The same Constitution declares among its guiding principles and policies that “Civilian authority is, at all times, supreme over the military. The Armed Forces of the Philippines is the protector of the people and the State. Its goal is to secure the sovereignty of the State and the integrity of the national territory.” I understand sovereignty to mean the power to govern oneself. To defend a nation’s sovereignty is to protect the nation against foreign invaders. To secure the integrity of the national territory is to protect it against forces that seek its dismemberment. On this basis, one may understand the active presence of soldiers in parts of Mindanao where secessionist movements operate. But how does one account for the presence of military patrols in the streets of Barangay Commonwealth in Quezon City?

I quote from a report that appeared in the Inquirer yesterday (3/3/07): “The military said the deployment of soldiers in some areas of Metro Manila was part of civil military operations in certain barangays where issues like poverty can be exploited by communist insurgents …. Army spokesperson Maj. Ernesto Torres said the deployments had been going on since November last year and were mostly in depressed barangays. Troops are sent to barangays where they stay and ‘talk to (residents), ask them how they are doing and tell them there are programs of government which they can avail (themselves) of,’ Torres said in a phone interview. Torres said this was a ‘holistic approach’ in addressing the insurgency problem. AFP spokesperson Lt. Col. Bartolome Bacarro said such deployments were ‘normal’ as it was the AFP-NCRCom mandate to ‘protect Metro Manila’.”

Protect Metro Manila against whom? Against suspected communists? Sec. 18 (1) of the Bill of Rights is clear on this: “No person shall be detained solely by reason of his political beliefs and aspirations.” Last I heard is that no one can be penalized for mere membership in a communist organization. But as important, if Metro Manila is to be protected, whose function is this? I always assumed this belonged to the police.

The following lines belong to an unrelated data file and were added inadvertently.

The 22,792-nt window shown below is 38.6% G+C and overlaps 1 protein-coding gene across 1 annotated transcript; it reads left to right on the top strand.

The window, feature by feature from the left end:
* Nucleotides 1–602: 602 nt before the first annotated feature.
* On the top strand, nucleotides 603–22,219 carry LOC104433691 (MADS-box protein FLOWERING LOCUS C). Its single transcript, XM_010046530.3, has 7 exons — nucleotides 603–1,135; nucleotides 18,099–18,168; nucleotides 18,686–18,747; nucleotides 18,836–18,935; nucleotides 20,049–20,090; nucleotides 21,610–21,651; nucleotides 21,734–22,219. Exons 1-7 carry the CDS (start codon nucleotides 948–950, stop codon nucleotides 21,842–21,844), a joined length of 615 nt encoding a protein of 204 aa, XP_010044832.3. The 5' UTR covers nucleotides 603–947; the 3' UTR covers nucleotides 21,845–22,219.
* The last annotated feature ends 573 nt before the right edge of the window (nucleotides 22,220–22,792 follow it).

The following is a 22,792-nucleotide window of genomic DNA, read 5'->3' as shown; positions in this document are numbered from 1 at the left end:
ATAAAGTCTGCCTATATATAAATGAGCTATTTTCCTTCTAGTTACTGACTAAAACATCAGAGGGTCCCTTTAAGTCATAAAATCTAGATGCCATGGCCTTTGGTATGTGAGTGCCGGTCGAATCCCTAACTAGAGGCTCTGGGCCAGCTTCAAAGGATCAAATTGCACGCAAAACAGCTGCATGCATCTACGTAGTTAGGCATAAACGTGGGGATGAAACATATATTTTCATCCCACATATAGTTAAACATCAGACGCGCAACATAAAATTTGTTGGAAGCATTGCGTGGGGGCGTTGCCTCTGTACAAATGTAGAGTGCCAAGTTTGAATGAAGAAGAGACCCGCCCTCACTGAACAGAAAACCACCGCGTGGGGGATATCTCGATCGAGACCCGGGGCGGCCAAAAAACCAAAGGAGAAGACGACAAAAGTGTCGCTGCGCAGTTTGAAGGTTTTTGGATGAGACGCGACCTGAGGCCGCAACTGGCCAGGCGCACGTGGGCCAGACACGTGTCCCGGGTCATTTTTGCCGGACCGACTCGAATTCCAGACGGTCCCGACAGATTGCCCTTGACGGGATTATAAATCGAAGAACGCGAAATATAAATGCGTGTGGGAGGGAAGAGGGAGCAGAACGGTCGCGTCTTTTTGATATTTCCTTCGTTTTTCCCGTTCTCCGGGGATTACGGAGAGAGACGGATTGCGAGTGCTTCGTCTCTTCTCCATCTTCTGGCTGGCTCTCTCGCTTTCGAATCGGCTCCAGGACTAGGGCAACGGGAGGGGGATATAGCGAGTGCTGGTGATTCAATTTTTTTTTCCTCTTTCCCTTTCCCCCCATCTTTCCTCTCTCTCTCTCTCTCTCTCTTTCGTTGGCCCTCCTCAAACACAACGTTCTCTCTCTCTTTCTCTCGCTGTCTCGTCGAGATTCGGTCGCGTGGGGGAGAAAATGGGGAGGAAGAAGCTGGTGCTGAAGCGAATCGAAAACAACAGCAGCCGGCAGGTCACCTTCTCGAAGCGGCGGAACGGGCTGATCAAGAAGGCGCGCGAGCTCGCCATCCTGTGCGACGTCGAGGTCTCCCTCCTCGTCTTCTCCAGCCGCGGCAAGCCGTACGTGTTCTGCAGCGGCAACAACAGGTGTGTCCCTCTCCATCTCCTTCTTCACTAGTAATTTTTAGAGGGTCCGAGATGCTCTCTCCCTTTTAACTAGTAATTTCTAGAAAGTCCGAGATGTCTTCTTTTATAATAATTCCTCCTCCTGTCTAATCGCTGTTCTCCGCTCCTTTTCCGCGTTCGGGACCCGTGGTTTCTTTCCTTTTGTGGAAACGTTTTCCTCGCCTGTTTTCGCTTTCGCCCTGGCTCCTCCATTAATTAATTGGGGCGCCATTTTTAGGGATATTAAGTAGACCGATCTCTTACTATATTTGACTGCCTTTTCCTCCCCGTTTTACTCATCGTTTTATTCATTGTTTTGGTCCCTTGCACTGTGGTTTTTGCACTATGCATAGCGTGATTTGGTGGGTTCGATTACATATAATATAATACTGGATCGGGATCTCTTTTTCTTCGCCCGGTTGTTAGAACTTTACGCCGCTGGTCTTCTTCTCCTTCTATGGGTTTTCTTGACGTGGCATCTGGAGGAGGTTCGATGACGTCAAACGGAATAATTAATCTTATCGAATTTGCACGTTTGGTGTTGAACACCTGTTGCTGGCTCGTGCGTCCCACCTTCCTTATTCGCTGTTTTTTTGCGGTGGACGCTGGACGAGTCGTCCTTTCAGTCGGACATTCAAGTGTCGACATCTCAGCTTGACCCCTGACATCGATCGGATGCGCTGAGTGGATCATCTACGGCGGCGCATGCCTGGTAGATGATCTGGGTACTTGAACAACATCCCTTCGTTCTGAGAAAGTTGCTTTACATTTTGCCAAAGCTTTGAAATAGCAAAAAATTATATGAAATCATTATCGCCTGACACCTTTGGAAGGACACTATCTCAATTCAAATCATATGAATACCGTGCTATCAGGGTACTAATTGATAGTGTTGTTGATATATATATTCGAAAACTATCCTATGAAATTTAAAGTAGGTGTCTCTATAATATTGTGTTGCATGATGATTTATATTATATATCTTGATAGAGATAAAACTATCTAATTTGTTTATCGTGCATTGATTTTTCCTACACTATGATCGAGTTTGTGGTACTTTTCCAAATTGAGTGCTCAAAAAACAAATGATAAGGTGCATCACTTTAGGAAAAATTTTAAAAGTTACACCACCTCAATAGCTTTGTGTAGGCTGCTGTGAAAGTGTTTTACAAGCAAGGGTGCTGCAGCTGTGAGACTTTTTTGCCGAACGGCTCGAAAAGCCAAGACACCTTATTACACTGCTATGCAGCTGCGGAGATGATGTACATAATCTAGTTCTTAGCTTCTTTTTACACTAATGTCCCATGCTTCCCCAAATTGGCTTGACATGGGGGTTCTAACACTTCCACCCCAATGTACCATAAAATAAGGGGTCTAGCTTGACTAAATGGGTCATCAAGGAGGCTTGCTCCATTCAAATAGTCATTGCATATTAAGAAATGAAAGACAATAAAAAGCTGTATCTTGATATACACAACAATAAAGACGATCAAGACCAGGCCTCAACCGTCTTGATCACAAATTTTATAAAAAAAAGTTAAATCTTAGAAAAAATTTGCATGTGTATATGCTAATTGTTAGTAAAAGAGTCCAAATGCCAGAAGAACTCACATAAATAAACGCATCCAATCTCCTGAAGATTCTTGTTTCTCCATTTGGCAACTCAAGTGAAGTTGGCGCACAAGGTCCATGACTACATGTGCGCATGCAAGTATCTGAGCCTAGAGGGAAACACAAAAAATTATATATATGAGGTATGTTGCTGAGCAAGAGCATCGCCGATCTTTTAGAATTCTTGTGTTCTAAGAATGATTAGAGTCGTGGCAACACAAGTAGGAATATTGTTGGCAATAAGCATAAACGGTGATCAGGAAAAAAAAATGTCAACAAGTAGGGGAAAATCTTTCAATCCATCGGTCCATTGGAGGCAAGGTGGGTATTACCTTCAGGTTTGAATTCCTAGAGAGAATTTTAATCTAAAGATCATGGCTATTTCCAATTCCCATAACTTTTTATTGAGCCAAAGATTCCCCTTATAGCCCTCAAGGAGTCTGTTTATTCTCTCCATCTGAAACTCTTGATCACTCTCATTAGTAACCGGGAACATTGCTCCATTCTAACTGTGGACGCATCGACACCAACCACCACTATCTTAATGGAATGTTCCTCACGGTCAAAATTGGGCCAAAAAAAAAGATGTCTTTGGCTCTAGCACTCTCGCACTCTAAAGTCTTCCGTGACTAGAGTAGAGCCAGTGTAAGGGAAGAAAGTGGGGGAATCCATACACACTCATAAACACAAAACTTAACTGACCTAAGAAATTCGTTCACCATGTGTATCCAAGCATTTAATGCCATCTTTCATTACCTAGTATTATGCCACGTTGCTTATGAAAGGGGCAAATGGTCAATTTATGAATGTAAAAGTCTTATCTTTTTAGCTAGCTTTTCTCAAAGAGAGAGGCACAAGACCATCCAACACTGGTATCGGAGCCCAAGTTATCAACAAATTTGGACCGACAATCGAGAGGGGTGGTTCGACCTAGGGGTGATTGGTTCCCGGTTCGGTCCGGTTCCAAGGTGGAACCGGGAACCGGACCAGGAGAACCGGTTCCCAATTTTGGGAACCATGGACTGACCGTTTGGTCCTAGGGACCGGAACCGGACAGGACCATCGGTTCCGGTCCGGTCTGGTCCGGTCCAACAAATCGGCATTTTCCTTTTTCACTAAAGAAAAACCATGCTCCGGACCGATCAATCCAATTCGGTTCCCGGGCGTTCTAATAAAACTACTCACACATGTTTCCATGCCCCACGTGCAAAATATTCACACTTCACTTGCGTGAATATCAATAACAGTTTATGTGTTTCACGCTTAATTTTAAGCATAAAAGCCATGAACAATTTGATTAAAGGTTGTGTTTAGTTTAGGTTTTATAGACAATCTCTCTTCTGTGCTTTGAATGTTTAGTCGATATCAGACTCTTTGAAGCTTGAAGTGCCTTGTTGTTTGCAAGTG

There is basis for this assumption. The Constitution takes for granted that the maintenance of peace and order is not the normal function of soldiers but of the police. And so it specifies those exceptional instances when the government, through the President, may call out the military. Art. VII, Sec. 18 provides: “The President shall be the Commander-in-Chief of all armed forces of the Philippines and whenever it becomes necessary, he may call out such armed forces to prevent or suppress lawless violence, invasion, or rebellion.”

The last time Ms Arroyo invoked these Commander-in-Chief powers was on Feb. 23, 2006 when she issued Presidential Proclamation 1017 declaring a State of National Emergency. Recognizing that these are emergency powers, the framers of our Constitution made their exercise subject to very stringent qualifications. The most important of these is the provision that ensures the undiminished validity of the Bill of Rights even during such emergencies.

The Supreme Court held PP 1017 to be valid insofar as it was an exercise of the calling-out powers “to prevent or suppress lawless violence,” but struck it down as unconstitutional insofar as it claimed powers for the President that did not belong to her office. These are: the power to issue decrees, to direct the military to enforce obedience to all laws including those not related to lawless violence, and to impose standards on media.

The question we must now ask is: Does lawless violence exist today in our barangays, towns and cities to warrant the engagement of the military in the everyday maintenance of peace and order in our communities? If there is, what is its extent? What is the basis for this assessment? What limits are there, if any, to what the military can do in the course of “suppressing and preventing lawless violence”?

If one goes by the 1987 Constitution alone, there can be no doubt that with these recent troop deployments, the military has overstepped its mandate. My fear is that the antiterrorism law (now euphemistically titled “The Human Security Act of 2007”) is aimed precisely at preempting these questions. By routinizing an undeclared state of emergency, the government lays the ground for the militarization of our communities.

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By Randy David
Inquirer
First Posted 06:18am (Mla time) 03/04/2007